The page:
An international team of scientists, funded in part by NSF, analyzed the average number of calories burned by more than 6,600 people, across 29 countries, ranging in age from one week to 95 years and learned that infants had the highest metabolic rate, burning calories faster than all other age groups. Learn more with NSF's "The Discovery Files."
Credit: National Science Foundation
Hi! I'm Mo Barrow with The Discovery Files, from NSF -- the U.S. National Science Foundation.
You might think your metabolism is just like a car's engine; if you go faster, you burn more fuel. But it's a lot more complicated!
Our metabolic rate is how fast we burn calories, the energy we get from food.
An international team of scientists, funded in part by NSF, analyzed the average number of calories burned by more than 6,600 people, across 29 countries, ranging in age from one week to 95 years.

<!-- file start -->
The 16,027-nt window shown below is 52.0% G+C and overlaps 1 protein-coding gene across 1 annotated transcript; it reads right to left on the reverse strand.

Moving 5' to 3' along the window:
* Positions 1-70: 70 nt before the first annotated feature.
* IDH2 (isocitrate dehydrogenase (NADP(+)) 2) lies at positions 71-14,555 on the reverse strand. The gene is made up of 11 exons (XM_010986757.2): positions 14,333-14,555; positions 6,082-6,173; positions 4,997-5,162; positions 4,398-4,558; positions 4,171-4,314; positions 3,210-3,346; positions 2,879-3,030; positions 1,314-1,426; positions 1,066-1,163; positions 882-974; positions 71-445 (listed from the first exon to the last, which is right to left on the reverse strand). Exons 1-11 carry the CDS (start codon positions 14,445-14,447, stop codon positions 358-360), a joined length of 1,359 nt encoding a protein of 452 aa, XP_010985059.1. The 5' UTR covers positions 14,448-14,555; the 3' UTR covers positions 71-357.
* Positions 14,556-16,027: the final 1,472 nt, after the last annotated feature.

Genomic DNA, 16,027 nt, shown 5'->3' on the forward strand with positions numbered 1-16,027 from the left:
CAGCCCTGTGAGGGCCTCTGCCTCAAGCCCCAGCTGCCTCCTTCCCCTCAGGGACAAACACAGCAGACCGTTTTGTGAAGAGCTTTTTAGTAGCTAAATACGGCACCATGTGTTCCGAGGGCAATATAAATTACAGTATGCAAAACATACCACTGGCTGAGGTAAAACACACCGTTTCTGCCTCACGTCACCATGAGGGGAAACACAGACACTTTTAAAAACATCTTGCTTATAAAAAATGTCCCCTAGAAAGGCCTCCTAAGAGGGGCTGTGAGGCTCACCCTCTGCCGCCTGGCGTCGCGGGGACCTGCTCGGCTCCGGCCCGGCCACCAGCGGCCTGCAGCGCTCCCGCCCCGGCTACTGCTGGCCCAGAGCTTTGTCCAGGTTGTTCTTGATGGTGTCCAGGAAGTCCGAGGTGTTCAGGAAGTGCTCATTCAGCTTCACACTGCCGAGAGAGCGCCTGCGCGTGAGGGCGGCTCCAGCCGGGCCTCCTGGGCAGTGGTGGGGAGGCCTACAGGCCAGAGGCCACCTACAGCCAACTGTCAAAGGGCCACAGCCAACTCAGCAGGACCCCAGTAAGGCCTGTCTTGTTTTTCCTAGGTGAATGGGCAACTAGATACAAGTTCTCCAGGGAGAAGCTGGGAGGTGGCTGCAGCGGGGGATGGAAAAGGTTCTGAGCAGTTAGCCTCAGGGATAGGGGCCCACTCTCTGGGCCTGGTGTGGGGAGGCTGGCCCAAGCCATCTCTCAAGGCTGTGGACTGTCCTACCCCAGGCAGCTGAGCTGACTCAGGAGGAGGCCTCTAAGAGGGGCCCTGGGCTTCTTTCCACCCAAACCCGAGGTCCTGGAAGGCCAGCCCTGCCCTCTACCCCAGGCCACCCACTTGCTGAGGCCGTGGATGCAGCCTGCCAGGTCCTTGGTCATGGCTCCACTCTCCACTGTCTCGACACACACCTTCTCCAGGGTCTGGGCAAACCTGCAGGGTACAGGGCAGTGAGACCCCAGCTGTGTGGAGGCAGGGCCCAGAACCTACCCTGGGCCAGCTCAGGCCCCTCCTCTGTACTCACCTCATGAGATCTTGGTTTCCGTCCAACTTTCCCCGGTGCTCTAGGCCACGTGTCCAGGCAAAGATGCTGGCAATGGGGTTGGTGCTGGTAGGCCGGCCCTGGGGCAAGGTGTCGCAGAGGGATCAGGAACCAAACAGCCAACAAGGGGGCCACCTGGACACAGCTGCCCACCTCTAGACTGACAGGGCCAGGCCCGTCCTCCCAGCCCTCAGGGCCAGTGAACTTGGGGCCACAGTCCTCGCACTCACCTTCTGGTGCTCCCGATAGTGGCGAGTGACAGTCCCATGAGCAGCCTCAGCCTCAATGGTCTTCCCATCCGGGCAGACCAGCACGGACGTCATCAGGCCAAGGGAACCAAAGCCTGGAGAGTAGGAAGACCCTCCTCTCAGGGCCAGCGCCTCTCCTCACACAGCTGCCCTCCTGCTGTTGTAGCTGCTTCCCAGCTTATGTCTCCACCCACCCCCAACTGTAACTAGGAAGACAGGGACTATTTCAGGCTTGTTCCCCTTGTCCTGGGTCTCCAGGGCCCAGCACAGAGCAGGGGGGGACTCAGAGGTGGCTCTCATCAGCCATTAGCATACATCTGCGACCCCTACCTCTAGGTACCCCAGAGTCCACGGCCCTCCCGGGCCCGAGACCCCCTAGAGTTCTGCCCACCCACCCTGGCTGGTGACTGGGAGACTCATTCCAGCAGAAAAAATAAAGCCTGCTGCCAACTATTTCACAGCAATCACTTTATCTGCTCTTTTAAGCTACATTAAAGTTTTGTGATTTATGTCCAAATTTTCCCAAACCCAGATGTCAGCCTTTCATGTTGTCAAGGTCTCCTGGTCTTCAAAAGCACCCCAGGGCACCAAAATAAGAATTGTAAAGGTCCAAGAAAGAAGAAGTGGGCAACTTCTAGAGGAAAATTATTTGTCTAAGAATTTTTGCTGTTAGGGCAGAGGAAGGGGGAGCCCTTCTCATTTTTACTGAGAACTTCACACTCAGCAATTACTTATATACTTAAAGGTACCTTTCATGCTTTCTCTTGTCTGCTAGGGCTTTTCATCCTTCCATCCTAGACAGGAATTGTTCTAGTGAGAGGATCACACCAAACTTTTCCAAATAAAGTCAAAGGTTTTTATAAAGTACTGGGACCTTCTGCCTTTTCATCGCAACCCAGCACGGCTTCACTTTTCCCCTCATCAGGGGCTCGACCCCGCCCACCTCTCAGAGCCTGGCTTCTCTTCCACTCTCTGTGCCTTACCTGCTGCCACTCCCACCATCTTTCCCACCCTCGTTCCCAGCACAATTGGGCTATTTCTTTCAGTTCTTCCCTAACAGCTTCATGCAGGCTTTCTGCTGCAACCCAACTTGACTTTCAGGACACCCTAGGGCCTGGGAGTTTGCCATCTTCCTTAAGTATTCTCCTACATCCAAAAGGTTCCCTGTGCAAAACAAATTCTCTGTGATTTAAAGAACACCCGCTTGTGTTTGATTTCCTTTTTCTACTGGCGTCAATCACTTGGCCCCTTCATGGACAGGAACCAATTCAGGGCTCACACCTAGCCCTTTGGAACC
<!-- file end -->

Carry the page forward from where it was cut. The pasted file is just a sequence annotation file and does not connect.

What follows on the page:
They learned that pound for pound, infants had the highest metabolic rate, burning calories faster than all other age groups, even highly active teenagers.
Energy needs shoot up during the first 12 months of life. A one-year-old's gas-guzzling metabolism burns calories 50% faster for their body size than an adult.
The scientists also learned that, when adjusted for differences in body composition and size, our metabolic rate from age 20 to 60 is pretty steady!
These discoveries provide new insights on human development and aging and may help to design nutrition and health plans across our life span.
Discover how the U.S. National Science Foundation is advancing research at nsf.gov.
"The discovery files" covers projects funded by the government's National Science Foundation. Federally sponsored research -- brought to you, by you! Learn more at nsf.gov or on our podcast.
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